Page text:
I’ve used many types of sensual experiences to motivate myself to get into the studio. Incense and specific aromatherapy blends are one of my favorites beyond a good cup of tea. I know writers who create playlists and artists who use specific television shows they play in the background while they create. Audiobooks and podcasts can be good, too, if the work you’re doing won’t be hampered by words. The key is to choose something you’ll only experience while you work for the duration of the project.
Break it Down
Just getting into the studio sometimes takes more than a simple motivator for me. When I’m mid-project and I need to change techniques to continue, I often find myself completely drained of the will to move ahead. In my Tree and Rock series, I begin with piecing the background, which may include hand or machine work and may include some simple appliqué. Then, in the middle of the project I switch to using fusible appliqué and machine stitching. That’s a major shift for my brain right there because each approach has its own set of challenges and strengths, and each set requires a different type of thinking for success.
When I’m planning a project, I examine the overall stages of the work for the areas I know are likely to require me to make major shifts in my tools or techniques. I know those will be challenging points for me, so I break the work down at the beginning of each of those shifts into super tiny steps. If I can get myself to do one step that takes only about five minutes of effort, then I can build enough momentum to do another step, and maybe another and another. Once I’ve gotten myself through three or four of those tiny steps, my mind will be in the right zone to keep going fairly easily.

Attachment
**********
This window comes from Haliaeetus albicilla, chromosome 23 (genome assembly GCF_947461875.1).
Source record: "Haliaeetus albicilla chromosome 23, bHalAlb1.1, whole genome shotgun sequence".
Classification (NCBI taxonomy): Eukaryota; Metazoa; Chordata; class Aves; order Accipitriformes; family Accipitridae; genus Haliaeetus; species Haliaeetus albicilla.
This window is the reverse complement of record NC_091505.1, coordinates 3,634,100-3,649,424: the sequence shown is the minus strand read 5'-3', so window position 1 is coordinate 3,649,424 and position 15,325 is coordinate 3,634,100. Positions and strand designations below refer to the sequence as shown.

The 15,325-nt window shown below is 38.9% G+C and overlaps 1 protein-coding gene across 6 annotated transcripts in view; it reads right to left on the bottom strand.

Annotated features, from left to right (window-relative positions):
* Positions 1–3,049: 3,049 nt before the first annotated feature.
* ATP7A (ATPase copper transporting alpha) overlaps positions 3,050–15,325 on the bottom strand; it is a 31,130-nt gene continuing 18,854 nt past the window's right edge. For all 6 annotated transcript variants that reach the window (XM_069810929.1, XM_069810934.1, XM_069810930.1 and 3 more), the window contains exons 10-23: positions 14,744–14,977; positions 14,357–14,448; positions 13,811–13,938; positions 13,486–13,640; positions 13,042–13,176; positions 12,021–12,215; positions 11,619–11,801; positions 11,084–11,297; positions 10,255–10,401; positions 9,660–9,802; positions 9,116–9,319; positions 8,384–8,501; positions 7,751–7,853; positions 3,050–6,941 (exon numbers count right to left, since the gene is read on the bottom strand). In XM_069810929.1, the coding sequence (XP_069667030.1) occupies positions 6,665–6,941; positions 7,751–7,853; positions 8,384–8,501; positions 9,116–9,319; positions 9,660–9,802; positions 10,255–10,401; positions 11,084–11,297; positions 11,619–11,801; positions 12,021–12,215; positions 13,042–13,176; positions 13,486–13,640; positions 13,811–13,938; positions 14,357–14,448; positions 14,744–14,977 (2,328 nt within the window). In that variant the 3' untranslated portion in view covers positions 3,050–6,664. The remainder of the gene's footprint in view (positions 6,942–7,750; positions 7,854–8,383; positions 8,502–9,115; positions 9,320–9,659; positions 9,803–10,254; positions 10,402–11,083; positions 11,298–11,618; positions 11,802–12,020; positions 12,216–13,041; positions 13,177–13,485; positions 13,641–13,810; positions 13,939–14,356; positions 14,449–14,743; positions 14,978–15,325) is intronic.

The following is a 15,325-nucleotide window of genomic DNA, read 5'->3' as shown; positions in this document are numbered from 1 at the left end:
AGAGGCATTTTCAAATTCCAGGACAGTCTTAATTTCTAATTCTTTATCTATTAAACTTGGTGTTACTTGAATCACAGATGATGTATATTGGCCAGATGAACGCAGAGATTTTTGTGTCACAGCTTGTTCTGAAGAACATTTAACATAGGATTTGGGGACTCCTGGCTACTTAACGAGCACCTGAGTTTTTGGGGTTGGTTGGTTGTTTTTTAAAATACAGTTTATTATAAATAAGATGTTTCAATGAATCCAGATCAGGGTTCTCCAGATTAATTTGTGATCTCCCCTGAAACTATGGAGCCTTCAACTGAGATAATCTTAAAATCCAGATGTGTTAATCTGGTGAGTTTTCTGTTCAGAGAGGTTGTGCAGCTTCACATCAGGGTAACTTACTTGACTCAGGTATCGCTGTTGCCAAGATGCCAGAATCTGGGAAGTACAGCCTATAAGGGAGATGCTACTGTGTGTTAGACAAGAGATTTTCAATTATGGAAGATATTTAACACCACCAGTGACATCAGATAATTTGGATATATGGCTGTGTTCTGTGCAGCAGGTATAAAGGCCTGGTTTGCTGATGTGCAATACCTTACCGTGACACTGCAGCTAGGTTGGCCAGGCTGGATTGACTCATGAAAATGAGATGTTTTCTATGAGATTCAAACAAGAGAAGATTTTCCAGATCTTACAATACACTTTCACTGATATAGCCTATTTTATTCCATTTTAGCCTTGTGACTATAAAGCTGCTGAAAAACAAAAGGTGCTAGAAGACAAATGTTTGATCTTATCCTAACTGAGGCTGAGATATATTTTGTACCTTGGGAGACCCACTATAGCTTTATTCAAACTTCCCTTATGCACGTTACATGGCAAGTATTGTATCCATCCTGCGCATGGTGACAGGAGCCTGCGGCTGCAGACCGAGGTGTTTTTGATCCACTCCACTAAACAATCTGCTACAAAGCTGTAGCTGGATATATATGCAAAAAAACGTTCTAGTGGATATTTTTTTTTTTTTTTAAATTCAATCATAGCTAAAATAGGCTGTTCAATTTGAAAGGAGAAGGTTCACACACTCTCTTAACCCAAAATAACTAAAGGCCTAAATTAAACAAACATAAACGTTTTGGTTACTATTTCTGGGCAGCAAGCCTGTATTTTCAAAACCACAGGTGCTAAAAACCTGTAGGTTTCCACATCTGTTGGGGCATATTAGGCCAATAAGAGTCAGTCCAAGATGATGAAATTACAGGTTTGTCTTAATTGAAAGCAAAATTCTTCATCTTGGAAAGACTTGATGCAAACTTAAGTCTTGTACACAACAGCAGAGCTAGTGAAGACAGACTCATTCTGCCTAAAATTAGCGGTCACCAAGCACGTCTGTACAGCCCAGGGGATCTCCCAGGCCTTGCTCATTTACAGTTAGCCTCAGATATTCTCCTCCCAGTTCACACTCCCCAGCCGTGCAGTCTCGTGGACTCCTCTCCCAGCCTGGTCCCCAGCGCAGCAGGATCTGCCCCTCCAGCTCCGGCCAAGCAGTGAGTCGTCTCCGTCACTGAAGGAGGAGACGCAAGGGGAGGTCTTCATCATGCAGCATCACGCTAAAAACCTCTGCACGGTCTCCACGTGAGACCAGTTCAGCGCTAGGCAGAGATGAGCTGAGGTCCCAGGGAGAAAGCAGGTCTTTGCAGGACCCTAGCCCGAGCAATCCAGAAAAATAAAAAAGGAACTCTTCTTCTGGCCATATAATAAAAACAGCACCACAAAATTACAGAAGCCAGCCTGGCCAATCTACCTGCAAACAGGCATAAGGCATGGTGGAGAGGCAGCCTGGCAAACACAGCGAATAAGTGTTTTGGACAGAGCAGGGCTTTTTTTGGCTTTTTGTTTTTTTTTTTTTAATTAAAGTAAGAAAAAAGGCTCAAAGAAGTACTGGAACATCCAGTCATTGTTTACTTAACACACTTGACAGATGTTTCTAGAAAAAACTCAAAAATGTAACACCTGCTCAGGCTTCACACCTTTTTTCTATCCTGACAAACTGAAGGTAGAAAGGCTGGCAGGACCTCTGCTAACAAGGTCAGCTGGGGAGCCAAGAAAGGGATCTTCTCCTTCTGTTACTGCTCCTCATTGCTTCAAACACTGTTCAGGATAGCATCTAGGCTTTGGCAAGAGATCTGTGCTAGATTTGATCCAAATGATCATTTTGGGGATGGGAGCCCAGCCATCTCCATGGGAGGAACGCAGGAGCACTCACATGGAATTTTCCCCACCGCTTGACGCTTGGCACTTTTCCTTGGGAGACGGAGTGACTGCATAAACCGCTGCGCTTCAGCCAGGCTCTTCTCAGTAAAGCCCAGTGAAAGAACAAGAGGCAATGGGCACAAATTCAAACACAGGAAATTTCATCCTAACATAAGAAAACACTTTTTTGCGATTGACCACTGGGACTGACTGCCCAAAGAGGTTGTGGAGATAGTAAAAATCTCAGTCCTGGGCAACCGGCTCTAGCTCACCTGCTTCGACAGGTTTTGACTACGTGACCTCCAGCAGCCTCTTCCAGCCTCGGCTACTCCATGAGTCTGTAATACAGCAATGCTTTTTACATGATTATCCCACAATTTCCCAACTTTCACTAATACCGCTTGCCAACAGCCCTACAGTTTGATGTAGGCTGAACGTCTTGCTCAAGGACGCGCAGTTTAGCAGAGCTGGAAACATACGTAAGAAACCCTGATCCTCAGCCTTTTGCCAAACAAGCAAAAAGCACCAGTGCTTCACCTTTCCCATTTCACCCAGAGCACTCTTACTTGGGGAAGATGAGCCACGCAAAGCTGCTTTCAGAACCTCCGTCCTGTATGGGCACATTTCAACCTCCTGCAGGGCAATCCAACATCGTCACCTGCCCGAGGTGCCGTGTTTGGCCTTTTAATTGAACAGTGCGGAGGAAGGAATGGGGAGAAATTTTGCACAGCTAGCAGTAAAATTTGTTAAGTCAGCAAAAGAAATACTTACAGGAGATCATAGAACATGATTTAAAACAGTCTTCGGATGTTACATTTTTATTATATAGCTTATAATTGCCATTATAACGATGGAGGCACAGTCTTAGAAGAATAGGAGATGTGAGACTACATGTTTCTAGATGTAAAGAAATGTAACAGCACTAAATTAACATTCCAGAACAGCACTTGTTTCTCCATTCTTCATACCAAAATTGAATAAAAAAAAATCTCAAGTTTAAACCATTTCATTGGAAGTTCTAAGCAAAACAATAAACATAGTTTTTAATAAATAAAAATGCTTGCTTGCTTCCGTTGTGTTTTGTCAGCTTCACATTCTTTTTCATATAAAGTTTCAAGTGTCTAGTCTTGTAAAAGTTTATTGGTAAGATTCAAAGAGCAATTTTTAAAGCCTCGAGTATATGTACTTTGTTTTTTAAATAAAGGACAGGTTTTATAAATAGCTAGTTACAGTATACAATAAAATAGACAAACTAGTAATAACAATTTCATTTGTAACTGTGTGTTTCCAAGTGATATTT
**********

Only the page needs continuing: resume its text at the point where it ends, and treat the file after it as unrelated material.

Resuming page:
Sometimes, I don’t plan for one of those major shifts. Part of what makes art exploration is you can run into the need to learn completely new techniques or try new tools you hadn’t expected to use. Sometimes, the thrill of trying the new technique or tool is enough to keep me moving, but sometimes it’s the giant rock I’m pushing uphill. When that happens, I make time to break it down mid-project. I’ll often pull out a piece of scrap paper and write a list of each super tiny step to take: Plug iron in, cut fusible web for leaf 1, apply web to leaf 1, cut fusible web for leaf 2…and so on. Yes, the steps are ridiculously easy and small, but it feels good to cross a whole bunch of them off the list, usually good enough to feed my self-motivation for continuing forward.
One of the tricks I learned as a writer that serves me really well in my other endeavors is to never leave a project cold; Always start warm.